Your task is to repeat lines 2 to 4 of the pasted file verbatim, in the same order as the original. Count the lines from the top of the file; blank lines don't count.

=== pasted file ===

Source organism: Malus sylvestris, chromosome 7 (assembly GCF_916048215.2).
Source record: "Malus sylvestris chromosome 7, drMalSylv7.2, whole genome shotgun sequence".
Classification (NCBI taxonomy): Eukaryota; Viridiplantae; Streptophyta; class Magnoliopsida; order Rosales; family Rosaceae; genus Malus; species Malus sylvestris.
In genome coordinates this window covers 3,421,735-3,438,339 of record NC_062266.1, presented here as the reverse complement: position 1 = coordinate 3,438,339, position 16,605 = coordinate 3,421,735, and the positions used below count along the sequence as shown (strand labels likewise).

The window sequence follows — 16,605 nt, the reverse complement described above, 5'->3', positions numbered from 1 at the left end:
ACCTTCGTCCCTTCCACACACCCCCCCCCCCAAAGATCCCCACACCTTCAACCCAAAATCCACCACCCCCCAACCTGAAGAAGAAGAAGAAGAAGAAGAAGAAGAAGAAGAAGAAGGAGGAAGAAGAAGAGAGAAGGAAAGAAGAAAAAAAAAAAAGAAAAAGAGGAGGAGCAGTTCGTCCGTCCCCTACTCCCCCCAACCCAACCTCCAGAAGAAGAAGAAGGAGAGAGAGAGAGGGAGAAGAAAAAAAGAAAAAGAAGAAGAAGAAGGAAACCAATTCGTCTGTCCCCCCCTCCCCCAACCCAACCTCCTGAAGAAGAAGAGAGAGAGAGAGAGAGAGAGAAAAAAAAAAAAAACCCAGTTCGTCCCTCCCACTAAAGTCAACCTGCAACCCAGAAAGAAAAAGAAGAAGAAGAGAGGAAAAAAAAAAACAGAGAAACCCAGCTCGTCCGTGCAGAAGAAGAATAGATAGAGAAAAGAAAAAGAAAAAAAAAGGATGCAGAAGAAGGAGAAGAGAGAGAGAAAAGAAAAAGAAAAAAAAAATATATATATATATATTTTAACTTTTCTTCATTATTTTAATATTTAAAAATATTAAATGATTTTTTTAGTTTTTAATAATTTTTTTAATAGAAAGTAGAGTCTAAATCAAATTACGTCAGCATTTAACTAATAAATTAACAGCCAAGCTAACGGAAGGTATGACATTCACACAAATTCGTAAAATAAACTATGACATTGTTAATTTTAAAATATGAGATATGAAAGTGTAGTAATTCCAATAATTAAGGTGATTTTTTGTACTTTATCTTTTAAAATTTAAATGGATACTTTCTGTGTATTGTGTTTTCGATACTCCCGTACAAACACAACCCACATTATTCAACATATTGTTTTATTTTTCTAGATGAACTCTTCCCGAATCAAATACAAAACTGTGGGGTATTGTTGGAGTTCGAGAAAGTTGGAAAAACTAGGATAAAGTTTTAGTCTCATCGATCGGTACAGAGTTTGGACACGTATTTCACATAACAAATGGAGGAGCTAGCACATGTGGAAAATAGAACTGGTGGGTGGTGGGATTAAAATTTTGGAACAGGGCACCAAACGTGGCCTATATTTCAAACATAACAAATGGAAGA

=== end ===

Source record: "Malus sylvestris chromosome 7, drMalSylv7.2, whole genome shotgun sequence".
Classification (NCBI taxonomy): Eukaryota; Viridiplantae; Streptophyta; class Magnoliopsida; order Rosales; family Rosaceae; genus Malus; species Malus sylvestris.
In genome coordinates this window covers 3,421,735-3,438,339 of record NC_062266.1, presented here as the reverse complement: position 1 = coordinate 3,438,339, position 16,605 = coordinate 3,421,735, and the positions used below count along the sequence as shown (strand labels likewise).